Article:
For anyone who has had the joyous delights of having to take their child to a strange place, with strange people, for an assessment, which you know they’ll hate, will understand the complex mix of emotions that an assessment brings. Many of you will still be eaglely and yet apprehensively waiting to finally reach the top of the dreaded waiting list. But whether you’ve been there or are still waiting, assessments guarantee to be an emotional ride, for everyone!
Without doubt assessments are heartbreaking, eye-opening and amazing all at the same time. On one hand you have finally reached, what can only be described as the end of one incredibly long and properly extremely frustrating, stressful journey. Just to jump on an even bigger and scarier rollercoaster. But then on the other hand you have finally reached that goal you have been fighting for, for so many years. You have got your child the assessment they need. With the hope that you and them will now get the much longed after support you all crave!
As a family we have been down the autistic assessment route and still haven’t quite reached the end of that particular road. I think as a mother you know when there is something up. Whatever people say, you know your children and I new from an early age C was a little different (T hates me saying different but I’m never really sure how else to put it). I think C was about 3 when I came to the conclusion that he had Aspergers or HIgh Functioning Autism. So when we got told, I was not surprised. It didn’t came as a nasty shock. I did not go and cry, and shout and throw things. Maybe I should have? I don’t know. To be honest I just felt that finally my feelings had been proved right. But really, most importantly it has put us in the position, that in theory, we can now access support for him; both at school and home.
Today was an assessment for the sensors; to be more precise Sensory Processing Disorder. I have felt for sometime that this plays a massive role in C’s behaviour and yet SPD is little understood, including by myself. In Norfolk the NHS doesn’t even provide a service to assess or support children with it. I find SPD extremely hard to understand. I accept it, I just haven’t got a clue how to help. So today, I almost felt excited. This I realise might sound slightly crazy but this is the report that will make a difference. If we can try and understand why C throws himself of the sofa 500 times a day, why he cannot sit still for even a minute. Why he likes me sitting on him. Why he hates holding hands. Why even when he’s so cold, he’s gone blue, he doesn’t realise he’s cold. Why he hates the Hoover quite so much. If we can just find the answers out for even just some of the many whys we have. I without question, believe that we can make a big difference to him and to us as a family. He’s only 5 so right now we need to help him control things. School needs to help him control things. But we need to understand how to do this. School need to understand what a big a deal it is. Finally, now I feel that we might be getting somewhere. We might all be getting somewhere!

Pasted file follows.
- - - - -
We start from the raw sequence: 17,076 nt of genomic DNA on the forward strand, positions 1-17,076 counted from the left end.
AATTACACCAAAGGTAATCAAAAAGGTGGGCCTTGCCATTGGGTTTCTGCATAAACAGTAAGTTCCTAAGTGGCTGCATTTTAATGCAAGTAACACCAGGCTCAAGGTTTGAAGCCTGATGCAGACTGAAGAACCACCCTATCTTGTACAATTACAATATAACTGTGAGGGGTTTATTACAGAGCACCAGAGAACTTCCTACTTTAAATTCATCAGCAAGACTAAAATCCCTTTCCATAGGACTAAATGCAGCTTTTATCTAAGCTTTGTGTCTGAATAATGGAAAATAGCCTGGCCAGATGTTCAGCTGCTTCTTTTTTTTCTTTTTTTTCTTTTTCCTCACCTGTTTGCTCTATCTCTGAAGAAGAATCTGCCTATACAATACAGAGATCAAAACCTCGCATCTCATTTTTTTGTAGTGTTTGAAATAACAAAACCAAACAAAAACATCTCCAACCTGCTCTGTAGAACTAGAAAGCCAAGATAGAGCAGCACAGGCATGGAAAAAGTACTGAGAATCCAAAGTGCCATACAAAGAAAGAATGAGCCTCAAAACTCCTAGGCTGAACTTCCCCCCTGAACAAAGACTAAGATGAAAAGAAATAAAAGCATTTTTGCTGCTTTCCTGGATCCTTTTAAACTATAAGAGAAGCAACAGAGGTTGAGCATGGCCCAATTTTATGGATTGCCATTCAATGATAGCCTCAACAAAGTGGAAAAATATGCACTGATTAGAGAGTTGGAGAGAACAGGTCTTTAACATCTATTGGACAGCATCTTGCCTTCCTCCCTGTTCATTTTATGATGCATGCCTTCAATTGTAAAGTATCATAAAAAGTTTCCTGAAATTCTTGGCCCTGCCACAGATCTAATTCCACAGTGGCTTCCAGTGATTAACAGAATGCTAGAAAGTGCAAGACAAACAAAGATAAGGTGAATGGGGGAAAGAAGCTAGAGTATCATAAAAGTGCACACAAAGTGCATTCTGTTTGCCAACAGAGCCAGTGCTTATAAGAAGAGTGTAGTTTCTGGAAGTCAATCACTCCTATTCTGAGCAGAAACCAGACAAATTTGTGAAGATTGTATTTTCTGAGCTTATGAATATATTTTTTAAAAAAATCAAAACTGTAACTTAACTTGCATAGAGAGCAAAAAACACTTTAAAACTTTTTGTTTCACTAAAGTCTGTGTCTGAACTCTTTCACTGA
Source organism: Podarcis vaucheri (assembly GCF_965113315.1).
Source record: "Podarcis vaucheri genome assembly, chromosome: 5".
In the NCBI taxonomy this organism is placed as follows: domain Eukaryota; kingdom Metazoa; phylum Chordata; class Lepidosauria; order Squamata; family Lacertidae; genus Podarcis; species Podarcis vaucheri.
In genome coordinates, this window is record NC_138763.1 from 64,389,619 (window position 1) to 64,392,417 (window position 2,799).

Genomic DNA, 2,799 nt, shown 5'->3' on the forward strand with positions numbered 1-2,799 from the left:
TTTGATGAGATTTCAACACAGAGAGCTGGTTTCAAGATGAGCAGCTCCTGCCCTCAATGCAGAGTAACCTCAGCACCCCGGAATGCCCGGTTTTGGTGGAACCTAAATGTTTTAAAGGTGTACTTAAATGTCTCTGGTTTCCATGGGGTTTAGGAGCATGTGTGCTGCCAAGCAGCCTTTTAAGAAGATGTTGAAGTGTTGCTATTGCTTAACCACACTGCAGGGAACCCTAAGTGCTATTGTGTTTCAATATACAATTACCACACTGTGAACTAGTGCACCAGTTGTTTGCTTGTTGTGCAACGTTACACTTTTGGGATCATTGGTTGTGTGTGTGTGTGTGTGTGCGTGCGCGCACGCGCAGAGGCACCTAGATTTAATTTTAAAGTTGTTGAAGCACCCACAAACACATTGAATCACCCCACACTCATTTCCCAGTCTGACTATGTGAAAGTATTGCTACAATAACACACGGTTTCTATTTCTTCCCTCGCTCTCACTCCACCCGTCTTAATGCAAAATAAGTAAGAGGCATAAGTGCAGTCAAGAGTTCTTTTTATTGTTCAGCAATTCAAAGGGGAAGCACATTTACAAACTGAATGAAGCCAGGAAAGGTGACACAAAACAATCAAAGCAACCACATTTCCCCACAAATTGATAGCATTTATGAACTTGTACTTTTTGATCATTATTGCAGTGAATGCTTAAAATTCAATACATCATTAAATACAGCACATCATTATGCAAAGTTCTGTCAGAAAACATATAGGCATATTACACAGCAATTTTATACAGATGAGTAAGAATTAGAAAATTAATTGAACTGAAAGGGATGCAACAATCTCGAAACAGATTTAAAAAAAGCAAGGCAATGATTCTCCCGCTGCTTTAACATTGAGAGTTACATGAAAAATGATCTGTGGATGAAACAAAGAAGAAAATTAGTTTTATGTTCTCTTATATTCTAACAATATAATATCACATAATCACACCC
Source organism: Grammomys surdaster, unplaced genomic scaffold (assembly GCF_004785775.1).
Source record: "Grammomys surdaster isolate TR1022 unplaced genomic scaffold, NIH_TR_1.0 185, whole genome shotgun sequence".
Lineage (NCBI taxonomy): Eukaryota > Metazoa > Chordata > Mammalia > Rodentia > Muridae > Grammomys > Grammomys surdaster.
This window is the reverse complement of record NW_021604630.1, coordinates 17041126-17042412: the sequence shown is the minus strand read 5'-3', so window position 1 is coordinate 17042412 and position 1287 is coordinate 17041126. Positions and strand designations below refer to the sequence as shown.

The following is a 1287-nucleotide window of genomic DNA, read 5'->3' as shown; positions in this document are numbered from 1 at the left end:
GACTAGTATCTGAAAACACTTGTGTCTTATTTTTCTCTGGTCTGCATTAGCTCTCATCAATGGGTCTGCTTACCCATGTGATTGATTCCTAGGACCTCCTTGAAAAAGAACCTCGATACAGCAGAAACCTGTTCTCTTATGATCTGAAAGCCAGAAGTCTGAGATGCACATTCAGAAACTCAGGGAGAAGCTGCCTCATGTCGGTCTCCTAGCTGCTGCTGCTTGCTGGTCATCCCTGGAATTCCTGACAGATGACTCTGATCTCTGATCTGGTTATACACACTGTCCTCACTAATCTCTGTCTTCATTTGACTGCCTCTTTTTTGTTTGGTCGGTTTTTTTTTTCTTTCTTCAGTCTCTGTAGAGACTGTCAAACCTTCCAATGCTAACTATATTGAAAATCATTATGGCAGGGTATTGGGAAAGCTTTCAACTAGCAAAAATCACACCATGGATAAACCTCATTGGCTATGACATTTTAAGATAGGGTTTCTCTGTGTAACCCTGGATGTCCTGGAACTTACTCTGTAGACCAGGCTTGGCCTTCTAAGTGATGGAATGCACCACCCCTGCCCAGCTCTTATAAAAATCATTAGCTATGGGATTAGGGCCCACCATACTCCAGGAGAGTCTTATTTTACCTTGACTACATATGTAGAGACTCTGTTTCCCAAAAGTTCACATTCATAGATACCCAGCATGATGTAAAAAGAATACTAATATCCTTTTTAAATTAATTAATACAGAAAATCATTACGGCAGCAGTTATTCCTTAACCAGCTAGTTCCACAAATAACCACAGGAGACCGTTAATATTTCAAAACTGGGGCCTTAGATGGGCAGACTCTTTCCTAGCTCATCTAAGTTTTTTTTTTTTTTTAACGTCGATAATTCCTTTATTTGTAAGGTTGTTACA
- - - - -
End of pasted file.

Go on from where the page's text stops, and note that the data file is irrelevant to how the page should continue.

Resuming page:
So maybe this crazy, sleep deprived, coffee drinking mother isn’t so crazy after all….
I do however realise that assessments, reports and diagnoses don’t change things. They don’t make the problems go away. They can’t answer all the questions. But what they do do, is provide a signpost. A signpost to point you in the right direction. Every family is on a rollercoaster. They have their ups and downs. Some families are just on much bigger rollercoasters than others. The ride isn’t always smooth but the lower you go, the higher you can also go!
So for everyone out there still waiting for an assessment, don’t give up. Keep fighting for your child. It isn’t easy, but keep going. Our family motto, introduced by my dad many years ago is KBO, Keep Buggering On. It’s one T and I have now also adopted; KBO. Because as parents however tough things get, you don’t have a choice but to KBO!!